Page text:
UAE: COVID-19 cases spike to over 2200; highest in six months

Daily cases had drop to below 100 in October but started to climb again in December as tourists flocked to Dubai in the holiday period

Abu Dhabi: In a continuing spike in COVID-19 cases, the United Arab Emirates (UAE) on Wednesday reported the highest number of daily COVID-19 cases since June, as it recorded more than 2200 infections.

The UAE Ministry of Health on Sunday reported 2,234 cases of COVID-19 infections, 775 recoveries and no new deaths have been reported.

Cases in the Gulf country have seen a steady rise at slow rates in recent months, but the last time the number of daily infections was this high was at the end of June when the UAE reported 2,281 cases on June 11.

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Daily cases had dropped to below 100 in October but started to climb again in December as tourists flocked to Dubai in the holiday period.

On December 28, in a media briefing on the pandemic, Dr Noura Al Ghaithi said the country is fully prepared and medical teams “are braced for all possible scenarios”. On the same day, Abu Dhabi tightened requirements to enter the Emirates, and decided to opt for full distance learning in schools and colleges during the first two weeks of January.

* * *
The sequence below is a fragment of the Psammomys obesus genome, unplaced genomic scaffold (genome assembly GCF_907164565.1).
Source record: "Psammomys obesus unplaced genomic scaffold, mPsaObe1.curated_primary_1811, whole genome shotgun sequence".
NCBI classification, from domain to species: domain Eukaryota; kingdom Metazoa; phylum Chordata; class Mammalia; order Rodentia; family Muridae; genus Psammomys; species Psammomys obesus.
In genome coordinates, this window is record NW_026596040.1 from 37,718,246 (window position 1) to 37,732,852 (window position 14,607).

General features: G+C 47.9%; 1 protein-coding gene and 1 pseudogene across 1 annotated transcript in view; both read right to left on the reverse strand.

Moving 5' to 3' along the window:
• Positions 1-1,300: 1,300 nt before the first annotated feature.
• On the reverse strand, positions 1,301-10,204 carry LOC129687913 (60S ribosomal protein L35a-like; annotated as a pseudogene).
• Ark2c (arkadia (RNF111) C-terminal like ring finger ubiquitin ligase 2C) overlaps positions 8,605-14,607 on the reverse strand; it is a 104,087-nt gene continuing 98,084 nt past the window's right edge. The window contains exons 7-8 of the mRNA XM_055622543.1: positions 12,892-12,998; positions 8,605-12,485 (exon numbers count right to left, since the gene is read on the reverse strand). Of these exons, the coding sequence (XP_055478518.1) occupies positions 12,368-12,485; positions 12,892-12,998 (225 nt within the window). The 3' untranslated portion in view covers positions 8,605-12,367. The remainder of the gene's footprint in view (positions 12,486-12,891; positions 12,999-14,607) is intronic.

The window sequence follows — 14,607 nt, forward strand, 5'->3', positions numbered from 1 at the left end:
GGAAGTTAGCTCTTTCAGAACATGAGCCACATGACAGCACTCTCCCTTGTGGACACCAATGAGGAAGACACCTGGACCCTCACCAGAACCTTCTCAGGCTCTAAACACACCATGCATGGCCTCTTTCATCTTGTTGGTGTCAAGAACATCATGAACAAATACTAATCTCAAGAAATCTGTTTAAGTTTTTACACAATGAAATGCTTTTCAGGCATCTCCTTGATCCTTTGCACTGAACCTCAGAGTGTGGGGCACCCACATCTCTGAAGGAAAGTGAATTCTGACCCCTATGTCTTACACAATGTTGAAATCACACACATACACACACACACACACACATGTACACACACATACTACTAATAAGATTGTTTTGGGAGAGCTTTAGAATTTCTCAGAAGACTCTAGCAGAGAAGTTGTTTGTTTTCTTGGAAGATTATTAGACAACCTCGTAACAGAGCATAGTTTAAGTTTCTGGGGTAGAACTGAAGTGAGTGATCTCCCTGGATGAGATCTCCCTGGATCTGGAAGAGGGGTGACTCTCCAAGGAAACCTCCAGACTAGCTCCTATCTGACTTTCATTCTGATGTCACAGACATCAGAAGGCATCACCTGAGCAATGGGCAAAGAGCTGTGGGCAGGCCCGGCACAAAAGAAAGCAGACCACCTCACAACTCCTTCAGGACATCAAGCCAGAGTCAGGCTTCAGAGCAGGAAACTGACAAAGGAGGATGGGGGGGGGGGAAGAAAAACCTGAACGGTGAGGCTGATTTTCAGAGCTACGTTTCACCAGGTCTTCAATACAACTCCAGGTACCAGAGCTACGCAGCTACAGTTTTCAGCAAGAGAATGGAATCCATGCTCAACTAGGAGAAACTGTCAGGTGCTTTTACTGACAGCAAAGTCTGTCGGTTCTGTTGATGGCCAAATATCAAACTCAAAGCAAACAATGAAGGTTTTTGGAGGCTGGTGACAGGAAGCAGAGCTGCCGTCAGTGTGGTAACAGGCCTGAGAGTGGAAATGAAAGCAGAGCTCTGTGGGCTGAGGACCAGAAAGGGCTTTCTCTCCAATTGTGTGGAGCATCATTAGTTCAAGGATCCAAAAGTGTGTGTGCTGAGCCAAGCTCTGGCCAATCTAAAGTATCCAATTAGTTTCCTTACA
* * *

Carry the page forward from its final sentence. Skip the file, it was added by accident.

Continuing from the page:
The Abu Dhabi Emergency, Crisis and Disasters Committee said that vaccinated people coming into Abu Dhabi must show the Al Hosn green pass, while those who have not been vaccinated must show a negative PCR test taken in the previous 96 hours. The new rules will come into effect from Thursday, December 30.

On December 20, Expo 2020 Dubai suspended some events that carry the risk of potential close contact as a precaution to curb COVID-19.

On December 21, 2021, UAE also made COVID-19 vaccine booster dose available to all people over the age of 18 amid growing concerns about Omicron.

The UAE remains one of the top countries in the world when it comes to vaccination rates, and has been able to report a low number of cases and deaths in recent months as it continues to open up for business.

High rates of testing and vaccination helped push the country to first place on Bloomberg’s COVID resilience rankings on November 30.

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